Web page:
To ensure that state revolving funds for water infrastructure can be used broadly by communities, this bill will set forth a rulemaking by IEPA to clarify the use of SRF for ‘set-aside’ programs, such as consolidation. Passed the House 108-0 and the Senate 56-0.
State Action on Waste — HB3068 (Costa-Howard/Ellman)
This bill will require the state to develop a comprehensive plan to address solid waste. This legislation also provides for the establishment of recycling programs at state agencies with specific goals around waste reduction. 104-6 in the House and 54-0 in the Senate.
Bulk Containers — HB3440 (Guzzardi/Steans)
This legislation will cut down waste by ensuring that retailers may offer the use of personal containers for bulk foods. This clarifies uncertainties surrounding this issue and prevent municipalities from unnecessarily banning the use of personal containers in the future. 91-6 in the House and 54-0 in the Senate.
Ethylene Oxide — SB1852/SB1854 (Durkin/Curran, Mason/Bush)
IEC worked with Senators Curran and Bush, and Representatives Durkin, Mason, and Yingling to craft legislation that strengthens protections against ethylene oxide. SB1852 regulates sterilization facilities such as Sterigenics and Medline, the two biggest emitters in the state. It provides a pathway to keep bad actors such as Sterigenics closed and lowers the emissions level of Medline to the lowest permitted emissions in the country. SB1854 is a step towards regulating Vantage, a manufacturing company that emits a large level of ethylene oxide, by requiring emissions monitoring, dispersion modeling, and giving the IEPA the ability to reopen and cap their emissions permit. SB1852 passed the House 108-0-1 and the Senate 53-0. SB1854 passed the House 90-17 and the Senate 55-1.
BPA Receipts — HB2076 (Villa/Gillespie)
BPA (bisphenol A) is an industrial chemical that has been used to make certain plastics and has been found to be a threat to human health. Some retail establishments still use receipt paper that is made with BPA, presenting a risk to both the workers and customers. This bill prohibits the manufacture and distribution of paper with BPA for the purpose of banking and business records. Passed the Senate 51-0 and the House 114-0.
EJ Permit Notice — SB1847 (Munoz/Mah)
IEC supported legislation this session that requires enhanced notice and opportunities for public participation for air permits within environmental justice communities. SB1847 passed the Senate 47-0 and the House 101-11.
Let’s keep up the fight,
Legislative Director, IEC
Redistributed from the IEC newsletter, “That’s a wrap! Check out our huge enviro wins this session!” 5/31/19
The University of Illinois, Chicago with Sierra Club Illinois is hosting a forum for candidates for Illinois Governor to tell us about plans for climate change, preservation of Illinois water supply and nature preserves. See the information from the UIC events website below:
11:00 AM – 12:30 PM
Join us as we hear from candidates for Illinois Governor about our environmental challenges. What are their plans to act on climate change? Conserve Illinois’ wild places? Protect our water supply? As Trump tries to take America backward, will Illinois step up to lead on the environment?
Register at https://sierra.secure.force.com/events/details?formcampaignid=7010Z000001uuOtQAI
Paid for by Sierra Club Illinois PAC. A copy of our report filed with the State Board of Elections is (or will be) available on the Boards official website or for purchase from the State Board of Elections, Springfield, IL.
Lynn B. attended the Town Hall meeting of IL State Reps Robyn Gabel and Laura Fine in Glenview on June 16th. If you were not able to attend and you are interested in what was discussed, here (below) is a summary written up by Lynn:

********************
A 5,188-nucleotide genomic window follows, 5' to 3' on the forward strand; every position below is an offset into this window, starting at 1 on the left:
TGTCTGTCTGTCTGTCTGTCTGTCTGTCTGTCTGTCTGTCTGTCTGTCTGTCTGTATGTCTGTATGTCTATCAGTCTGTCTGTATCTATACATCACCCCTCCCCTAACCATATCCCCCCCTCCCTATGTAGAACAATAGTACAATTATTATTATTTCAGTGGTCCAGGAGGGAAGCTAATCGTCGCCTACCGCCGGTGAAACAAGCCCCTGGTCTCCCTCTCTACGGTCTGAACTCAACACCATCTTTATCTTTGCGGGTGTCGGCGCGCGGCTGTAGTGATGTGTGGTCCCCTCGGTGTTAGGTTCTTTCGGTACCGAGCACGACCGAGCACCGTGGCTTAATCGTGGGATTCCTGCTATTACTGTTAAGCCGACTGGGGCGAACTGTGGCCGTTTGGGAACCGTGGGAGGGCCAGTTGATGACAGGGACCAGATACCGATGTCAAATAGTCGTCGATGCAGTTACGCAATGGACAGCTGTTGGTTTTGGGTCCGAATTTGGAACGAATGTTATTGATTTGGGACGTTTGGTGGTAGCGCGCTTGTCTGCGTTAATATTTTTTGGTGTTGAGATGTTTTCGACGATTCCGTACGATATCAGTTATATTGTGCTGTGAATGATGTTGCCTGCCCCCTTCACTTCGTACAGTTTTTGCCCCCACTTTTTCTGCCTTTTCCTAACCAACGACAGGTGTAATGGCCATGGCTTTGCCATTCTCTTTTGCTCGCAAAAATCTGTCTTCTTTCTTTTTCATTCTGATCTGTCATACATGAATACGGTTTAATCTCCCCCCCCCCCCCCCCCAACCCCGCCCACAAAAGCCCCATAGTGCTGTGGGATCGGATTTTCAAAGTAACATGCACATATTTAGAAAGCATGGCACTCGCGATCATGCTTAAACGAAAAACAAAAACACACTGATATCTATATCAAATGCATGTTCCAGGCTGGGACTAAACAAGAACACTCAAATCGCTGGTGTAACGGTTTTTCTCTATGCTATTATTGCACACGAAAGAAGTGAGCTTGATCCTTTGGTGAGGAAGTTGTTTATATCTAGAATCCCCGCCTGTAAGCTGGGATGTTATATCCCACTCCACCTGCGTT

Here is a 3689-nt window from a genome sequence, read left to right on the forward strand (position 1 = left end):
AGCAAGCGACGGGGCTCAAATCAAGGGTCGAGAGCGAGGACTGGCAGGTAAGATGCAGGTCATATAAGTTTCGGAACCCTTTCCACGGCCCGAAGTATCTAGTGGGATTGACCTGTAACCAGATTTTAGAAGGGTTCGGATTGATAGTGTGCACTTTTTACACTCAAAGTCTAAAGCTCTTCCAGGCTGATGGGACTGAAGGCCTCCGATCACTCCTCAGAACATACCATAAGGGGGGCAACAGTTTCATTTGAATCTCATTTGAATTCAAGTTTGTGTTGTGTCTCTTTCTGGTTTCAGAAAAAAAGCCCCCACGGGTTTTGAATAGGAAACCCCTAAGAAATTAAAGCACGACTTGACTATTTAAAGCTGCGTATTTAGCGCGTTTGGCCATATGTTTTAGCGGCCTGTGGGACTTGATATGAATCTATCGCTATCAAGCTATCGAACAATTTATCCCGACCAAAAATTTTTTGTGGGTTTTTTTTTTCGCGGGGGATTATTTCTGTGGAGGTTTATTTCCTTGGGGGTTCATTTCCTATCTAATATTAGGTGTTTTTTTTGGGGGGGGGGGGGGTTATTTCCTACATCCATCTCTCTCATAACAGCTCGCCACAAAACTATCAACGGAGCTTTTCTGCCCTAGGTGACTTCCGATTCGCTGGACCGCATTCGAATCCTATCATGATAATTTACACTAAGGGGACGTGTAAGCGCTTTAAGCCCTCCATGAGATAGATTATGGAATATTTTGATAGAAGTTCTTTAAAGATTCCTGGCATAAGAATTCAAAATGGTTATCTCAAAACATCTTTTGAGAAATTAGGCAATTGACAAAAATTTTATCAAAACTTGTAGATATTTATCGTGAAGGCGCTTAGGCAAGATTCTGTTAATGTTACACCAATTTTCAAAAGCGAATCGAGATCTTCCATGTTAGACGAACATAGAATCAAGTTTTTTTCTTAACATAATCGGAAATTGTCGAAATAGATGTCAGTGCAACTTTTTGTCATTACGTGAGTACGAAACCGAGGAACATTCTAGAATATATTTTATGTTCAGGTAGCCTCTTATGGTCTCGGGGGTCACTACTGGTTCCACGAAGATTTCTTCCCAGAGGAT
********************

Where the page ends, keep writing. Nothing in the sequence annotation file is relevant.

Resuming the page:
• Automatic voter registration (2 million eligible voters who are not registered in Illinois)
• Regulate trampoline parks
• Medicaid will allow second pair of glasses within a two year period after corrective eye surgery
• Immigration – local agencies are not required to enforce federal immigration laws
• Funding program to replace lead poisoned windows
• $15 minimum wage by 2022
• HB 3539 Equal Pay for women – will the governor sign it?
If the ACA is overturned, try to have policies in place to protect those who would lose insurance. Bills passed this session
• Illinois children are covered until age 26
• Insurance sold in Illinois is required to cover per-existing conditions
• Better coverage for eating disorders
• Law enforcement will be required to have 8 hours of mental health training every three years
• Prescription synchronization – pharmacies are allowed to arrange patients prescriptions to all be filled at same time
• HB 40 – if Roe is overturned, abortion will remain legal in Illinois and will be covered by Medicaid and employers health insurance. GOVERNOR IS NOW SAYING HE WON’T SIGN
• Great Lakes Restoration – resolution to keep 300 million in funding from federal government
• Now filing resolution to continue to follow the Paris Climate Accord
• Solar panels allowed on homes and businesses and open lots for communities
• Last year passed Clean Jobs Bill – Gabel (Chair of the Green Caucus) noted that under this bill, communities can buy 100% renewable energy for electricity aggregation. Evanston has done so. WHAT ABOUT OUR COMMUNITIES?)
Current proposed bill is based on an evidence based formula with 27 aspects of students being considered to determine spending per student.
Governor says it gives too much to Chicago (Chicago has 20% of the students, 15% of the funding and has to fund their pension unlike the rest of the state)
Criminal Justice reform – now spend more in Illinois on prison than schools
Passed bail reform – if minor offense and low bail (which they are unable to pay), release to await trial
Gabel supports term limits on leaders but not members
In studies of other states with term limits, found that is there were term limits of members they were more often “professional politicians”, had fewer constituent meetings and mid-level bureaucrats had much more power (not elected)
Illinois the 5th wealthiest state and about 50th in education funding
We have a flat income tax unlike most states. Need a constitutional amendment to change it, requires 2/3 vote and then 60% in general election to pass
Reform bill in 2011 expected a 18% drop in insurance costs to employers that never happened.
Recently passed a bill to give insurance board more authority to regulate costs.
Also passed a bill to form public-private partnership and a $10million insurance pool for Workman’s Compensation (like Missouri) still waiting for signature of Governor
To allow for sale of Thompson Center
Procurement reform to allow agencies to purchase supplies more easily
Government consolidation – allow some of our 7000 forms of government to consolidate (townships, road districts, etc)